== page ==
We certainly have a problem in our universities and it’s not one that will be spotted by interviewing vice-chancellors.
Last week I was speaking to some Young LNPers in Brisbane at some function in a bar. The theme was education. Now, this was admittedly a right-of-centre crowd of young people. Still, I started by asking how many of them tailored their university essays and assignments to say things they didn’t actually believe – made them more left-leaning, more pro-identity politics, more renewable energy is without sin, more open borders, those sort of things. Seemingly everyone in the audience put up his or her hand. They all were adamant that you would get worse marks in an Australian university if you put forward right-leaning views. One of the kids was even in engineering, and even there, he said, you had to be careful not to let slip any conservative worldviews (which, I confess, for all my cynicism about the uni sector surprised me, what with engineering being as ‘hard knowledge’ as it gets).
This toe-the-party-line environment meshes with my daughter’s experience at university. And every year I get a few students I don’t know drop into my office with this same complaint. I suppose that maybe because I’m known to be one of those rare university creatures, the sort even David Attenborough would have trouble spotting in the wilds of this country’s academia, an outspoken conservative.
But isn’t that a terribly sad state of affairs? In some university departments — heck in some whole universities — students can go through a whole degree without encountering a single conservative lecturer. No diversity there, is there? No exposing young minds to all sorts of competing premises, outlooks, first principles. No confronting them with views they’ve never encountered before in high school or challenging them to try to grasp the great John Stuart Mill insight that holding your own views up to competition from others either makes you change your views or makes your views stronger. Because you can see their weak spots. Nope. None of that in an institution of higher learning. God forbid.
In fact, the great irony is that the upper echelons of all our universities are peopled (I was tempted to say ‘manned’ just to get a reaction) overwhelmingly by left-leaning VCs, DVCs, Deans, Heads, etcetera, etcetera who worship at the altar of diversity. But it’s only diversity of reproductive organs and skin pigmentation they care about. And only those that they want to ‘balance’ and enforce with pseudo-affirmative action programs. The near total lack of any diversity of political outlooks and worldviews amongst their faculty matters not a whit to the vast preponderance of these managerialist people. Could that be because they, themselves, happen to agree with the prevailing orthodoxies? You might think that. I couldn’t possibly comment.
And given the total lack of any sort of action to try to fix this problem, I suppose we can all infer that it doesn’t matter a whit to Coalition governments either. This is the ‘don’t want to get involved in the culture wars, old boy’ defeatism that Douglas Murray has been railing against in his latest book. Can’t participate in that, can we? The ABC would be all over us. Softly, softly and all that, my good man. (Temptation not resisted this time.)
Any readers out there still mad about the Coalition government’s giving up on the free speech battle these past seven years? I am. I’m still fuming – still fuming that s.18C is still not repealed, or at least massively gutted. Abbott gave up on the issue when it became clear he couldn’t carry his cabinet with him on the issue. Or maybe it was the party room. Turnbull gave a half-hearted reform a shot but the Senate baulked. That, I thought, was a perfect time for a double dissolution threat. Meanwhile, Morrison has never shown the slightest commitment to free speech. What was it he once said about it being a third-order issue compared to pocketbook ones, something like that? It’s depressing how little the leaders of our supposedly right of centre political party care about free speech.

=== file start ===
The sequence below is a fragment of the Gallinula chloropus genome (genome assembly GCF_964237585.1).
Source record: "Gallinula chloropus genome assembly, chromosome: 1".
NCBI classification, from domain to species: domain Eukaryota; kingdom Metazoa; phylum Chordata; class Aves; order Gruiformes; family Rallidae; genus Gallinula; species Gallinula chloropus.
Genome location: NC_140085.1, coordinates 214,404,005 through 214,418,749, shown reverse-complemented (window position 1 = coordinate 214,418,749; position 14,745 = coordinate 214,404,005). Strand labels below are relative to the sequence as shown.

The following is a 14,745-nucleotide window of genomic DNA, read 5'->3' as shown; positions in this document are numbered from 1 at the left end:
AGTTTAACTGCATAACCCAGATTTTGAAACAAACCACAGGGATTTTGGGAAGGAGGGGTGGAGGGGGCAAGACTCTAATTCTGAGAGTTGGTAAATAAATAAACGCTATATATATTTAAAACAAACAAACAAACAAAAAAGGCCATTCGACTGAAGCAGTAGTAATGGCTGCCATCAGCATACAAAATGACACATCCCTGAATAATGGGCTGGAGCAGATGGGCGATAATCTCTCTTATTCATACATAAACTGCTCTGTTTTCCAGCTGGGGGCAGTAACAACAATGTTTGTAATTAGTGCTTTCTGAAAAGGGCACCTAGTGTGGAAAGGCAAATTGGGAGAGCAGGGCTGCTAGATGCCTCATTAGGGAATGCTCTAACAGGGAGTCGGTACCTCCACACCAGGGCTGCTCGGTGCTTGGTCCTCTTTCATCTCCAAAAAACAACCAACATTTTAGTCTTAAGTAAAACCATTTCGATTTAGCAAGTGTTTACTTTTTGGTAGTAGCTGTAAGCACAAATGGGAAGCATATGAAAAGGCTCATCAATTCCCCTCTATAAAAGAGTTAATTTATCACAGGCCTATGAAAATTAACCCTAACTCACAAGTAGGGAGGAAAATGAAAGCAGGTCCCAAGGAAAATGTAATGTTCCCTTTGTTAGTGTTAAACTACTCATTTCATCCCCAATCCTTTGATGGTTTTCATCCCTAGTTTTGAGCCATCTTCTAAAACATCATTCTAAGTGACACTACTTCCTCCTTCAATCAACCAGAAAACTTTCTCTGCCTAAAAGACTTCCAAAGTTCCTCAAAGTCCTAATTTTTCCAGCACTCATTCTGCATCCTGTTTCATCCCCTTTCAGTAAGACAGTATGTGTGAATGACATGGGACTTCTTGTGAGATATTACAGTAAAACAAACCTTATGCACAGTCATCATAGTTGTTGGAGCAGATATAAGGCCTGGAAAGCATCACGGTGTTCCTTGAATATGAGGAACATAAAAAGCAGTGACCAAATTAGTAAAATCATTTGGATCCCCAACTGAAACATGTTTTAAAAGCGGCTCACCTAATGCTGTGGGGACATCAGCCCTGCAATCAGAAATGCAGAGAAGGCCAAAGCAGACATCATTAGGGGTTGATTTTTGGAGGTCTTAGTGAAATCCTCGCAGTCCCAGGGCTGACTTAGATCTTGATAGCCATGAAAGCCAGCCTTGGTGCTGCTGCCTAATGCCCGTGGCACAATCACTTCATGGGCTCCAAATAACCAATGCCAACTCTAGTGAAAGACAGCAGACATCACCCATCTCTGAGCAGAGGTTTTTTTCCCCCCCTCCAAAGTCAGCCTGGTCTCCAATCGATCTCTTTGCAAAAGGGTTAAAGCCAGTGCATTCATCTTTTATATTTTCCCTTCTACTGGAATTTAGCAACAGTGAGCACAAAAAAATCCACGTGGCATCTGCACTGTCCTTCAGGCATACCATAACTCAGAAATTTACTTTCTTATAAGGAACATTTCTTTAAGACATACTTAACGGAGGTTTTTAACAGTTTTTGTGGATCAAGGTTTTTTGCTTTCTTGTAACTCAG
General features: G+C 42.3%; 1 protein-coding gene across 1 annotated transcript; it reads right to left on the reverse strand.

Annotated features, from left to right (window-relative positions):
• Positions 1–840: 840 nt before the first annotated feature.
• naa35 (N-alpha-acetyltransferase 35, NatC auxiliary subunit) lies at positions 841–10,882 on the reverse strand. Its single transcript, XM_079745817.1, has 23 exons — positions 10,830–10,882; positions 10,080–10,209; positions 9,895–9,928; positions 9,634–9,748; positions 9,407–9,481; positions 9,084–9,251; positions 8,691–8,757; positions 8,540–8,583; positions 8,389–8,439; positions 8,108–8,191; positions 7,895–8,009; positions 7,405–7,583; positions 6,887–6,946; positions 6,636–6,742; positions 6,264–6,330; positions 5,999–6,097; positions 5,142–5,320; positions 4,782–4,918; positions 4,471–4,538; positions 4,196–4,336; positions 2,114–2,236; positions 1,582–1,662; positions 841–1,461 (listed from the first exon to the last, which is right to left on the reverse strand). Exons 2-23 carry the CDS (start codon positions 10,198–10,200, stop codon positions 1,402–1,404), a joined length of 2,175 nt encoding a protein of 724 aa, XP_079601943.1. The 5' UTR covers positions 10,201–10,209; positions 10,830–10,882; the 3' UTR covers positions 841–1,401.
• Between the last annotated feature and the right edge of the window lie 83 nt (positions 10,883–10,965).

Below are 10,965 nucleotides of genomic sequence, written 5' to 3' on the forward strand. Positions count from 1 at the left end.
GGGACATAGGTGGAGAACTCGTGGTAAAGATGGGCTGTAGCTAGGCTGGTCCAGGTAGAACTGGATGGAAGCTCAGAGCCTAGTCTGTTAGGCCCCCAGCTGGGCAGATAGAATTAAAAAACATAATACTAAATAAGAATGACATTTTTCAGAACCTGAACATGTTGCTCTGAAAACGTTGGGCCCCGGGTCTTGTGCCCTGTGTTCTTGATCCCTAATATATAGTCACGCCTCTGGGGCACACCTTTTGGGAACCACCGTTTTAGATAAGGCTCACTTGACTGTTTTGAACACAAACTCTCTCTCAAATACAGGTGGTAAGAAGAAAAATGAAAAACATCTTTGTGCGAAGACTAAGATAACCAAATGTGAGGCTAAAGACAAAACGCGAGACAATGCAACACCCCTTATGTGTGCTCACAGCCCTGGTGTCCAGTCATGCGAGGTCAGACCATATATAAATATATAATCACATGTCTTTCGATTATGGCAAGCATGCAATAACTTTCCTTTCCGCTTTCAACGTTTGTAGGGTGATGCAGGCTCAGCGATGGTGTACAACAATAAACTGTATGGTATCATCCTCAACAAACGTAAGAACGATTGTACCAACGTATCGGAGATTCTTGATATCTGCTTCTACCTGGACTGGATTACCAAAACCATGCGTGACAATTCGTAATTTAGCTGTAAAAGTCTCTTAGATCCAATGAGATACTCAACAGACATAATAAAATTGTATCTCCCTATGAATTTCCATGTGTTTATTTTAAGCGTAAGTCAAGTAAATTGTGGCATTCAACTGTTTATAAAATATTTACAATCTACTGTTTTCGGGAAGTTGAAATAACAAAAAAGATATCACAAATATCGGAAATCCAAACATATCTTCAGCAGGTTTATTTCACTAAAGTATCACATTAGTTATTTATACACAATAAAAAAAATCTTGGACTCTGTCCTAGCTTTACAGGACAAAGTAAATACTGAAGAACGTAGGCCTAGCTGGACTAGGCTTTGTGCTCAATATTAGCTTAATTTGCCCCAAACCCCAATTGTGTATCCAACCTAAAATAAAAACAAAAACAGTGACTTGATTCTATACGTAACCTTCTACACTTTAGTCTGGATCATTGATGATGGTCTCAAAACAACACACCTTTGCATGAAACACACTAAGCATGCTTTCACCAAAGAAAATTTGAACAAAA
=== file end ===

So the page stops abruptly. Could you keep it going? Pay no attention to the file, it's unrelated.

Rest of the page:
Look, ScoMo, once this virus has passed, call Tim Wilson into your office and give him a mandate to get something done. You’ll recall that Wilson is the Liberal MP who labelled the second leadership spill petition against Malcolm in 2018 as a ‘suicide note’. In other words, Tim is wet through and through. Nor am I sure he’s your go-to guy for political prognostications – better than PVO and Ms Savva, perhaps, but not by much. From where I sit he looks to be a paid up member of the Black Hand brigade, and fully on board with the renewables rent-seekers. But his one redeeming feature is his support for free speech. He’s solid on that. So, Prime Minister, give Tim Wilson the brief to get s.18C emasculated – God knows the idea of emasculating something should, in general terms at least, be popular with the Greens and the Green-like wing of the Coalition.
And lastly the coronavirus. If anyone tells you they know how this will play out they’re lying. The spectrum of possible outcomes ranges from the near end of ‘this turned out to be a massive over-reaction’ all the way over to the far end of ‘this was nearly as bad as the Spanish Flu in 1918’. If the death rates stay where they are, it will end up being a lot closer to the near end, perhaps even with fewer deaths than we saw with the swine flu in 2009 (and which, you’ll recall, garnered nothing like today’s reaction while killing over half a million people worldwide). If the death rates go up, prepare for something more to the far end. One big problem is that no one knows what the denominator is. No one knows how many people are infected, recover, and never go to a doctor or hospital and so aren’t part of the statistics.
Let me just put it this way, in terms the ABC won’t understand. The science is not settled.
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